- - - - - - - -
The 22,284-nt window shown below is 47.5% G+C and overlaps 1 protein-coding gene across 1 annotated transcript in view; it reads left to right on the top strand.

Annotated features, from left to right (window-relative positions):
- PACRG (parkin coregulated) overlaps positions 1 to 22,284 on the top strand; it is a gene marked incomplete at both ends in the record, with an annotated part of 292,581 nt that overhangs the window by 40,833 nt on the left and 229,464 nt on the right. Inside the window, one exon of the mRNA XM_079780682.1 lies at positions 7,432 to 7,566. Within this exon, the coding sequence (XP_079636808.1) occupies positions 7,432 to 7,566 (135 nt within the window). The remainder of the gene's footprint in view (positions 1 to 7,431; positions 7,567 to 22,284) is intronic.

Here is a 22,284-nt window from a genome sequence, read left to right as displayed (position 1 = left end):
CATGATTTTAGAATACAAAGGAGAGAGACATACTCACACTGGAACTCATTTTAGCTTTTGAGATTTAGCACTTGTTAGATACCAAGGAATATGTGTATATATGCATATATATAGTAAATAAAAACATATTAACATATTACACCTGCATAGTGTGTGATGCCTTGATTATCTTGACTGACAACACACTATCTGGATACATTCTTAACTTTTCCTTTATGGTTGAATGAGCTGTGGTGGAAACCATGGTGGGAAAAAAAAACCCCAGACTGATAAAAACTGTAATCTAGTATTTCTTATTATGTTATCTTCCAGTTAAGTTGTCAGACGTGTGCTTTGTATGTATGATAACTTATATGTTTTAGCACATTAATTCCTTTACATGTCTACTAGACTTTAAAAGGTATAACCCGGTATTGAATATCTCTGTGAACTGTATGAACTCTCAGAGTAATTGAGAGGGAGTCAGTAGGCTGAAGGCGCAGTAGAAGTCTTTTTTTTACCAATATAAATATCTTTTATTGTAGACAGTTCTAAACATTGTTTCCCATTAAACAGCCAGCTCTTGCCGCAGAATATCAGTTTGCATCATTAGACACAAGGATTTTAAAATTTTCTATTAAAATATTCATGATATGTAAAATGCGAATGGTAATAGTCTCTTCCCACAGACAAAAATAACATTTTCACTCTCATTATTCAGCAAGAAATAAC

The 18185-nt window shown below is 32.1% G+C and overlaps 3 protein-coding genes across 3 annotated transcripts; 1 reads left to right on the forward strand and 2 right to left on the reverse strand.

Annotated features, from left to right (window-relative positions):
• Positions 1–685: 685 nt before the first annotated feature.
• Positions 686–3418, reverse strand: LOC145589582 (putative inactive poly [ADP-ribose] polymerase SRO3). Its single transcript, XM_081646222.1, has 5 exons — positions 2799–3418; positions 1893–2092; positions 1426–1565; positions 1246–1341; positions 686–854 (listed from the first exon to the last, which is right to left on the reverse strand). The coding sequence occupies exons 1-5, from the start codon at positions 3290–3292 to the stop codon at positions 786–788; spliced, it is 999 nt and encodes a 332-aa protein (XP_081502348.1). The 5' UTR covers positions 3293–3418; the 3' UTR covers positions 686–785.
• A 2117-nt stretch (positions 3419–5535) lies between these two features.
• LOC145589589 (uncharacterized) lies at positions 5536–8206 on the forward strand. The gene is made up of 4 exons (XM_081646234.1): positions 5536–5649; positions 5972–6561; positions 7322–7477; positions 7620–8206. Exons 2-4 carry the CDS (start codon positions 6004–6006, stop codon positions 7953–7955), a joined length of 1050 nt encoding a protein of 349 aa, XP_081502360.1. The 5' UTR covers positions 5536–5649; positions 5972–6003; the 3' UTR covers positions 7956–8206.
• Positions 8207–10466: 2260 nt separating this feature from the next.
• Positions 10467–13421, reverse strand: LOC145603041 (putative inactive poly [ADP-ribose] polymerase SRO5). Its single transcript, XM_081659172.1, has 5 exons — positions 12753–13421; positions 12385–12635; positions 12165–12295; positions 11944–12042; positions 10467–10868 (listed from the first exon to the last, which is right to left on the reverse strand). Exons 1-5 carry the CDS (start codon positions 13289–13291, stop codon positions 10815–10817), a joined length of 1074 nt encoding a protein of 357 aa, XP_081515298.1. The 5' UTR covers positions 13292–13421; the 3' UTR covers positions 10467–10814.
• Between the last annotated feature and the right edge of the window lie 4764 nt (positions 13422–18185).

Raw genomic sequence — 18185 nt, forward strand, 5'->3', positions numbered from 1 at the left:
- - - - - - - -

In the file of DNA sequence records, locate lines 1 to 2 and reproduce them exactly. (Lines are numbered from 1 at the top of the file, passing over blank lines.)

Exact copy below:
The 22,284-nt window shown below is 47.5% G+C and overlaps 1 protein-coding gene across 1 annotated transcript in view; it reads left to right on the top strand.

Annotated features, from left to right (window-relative positions):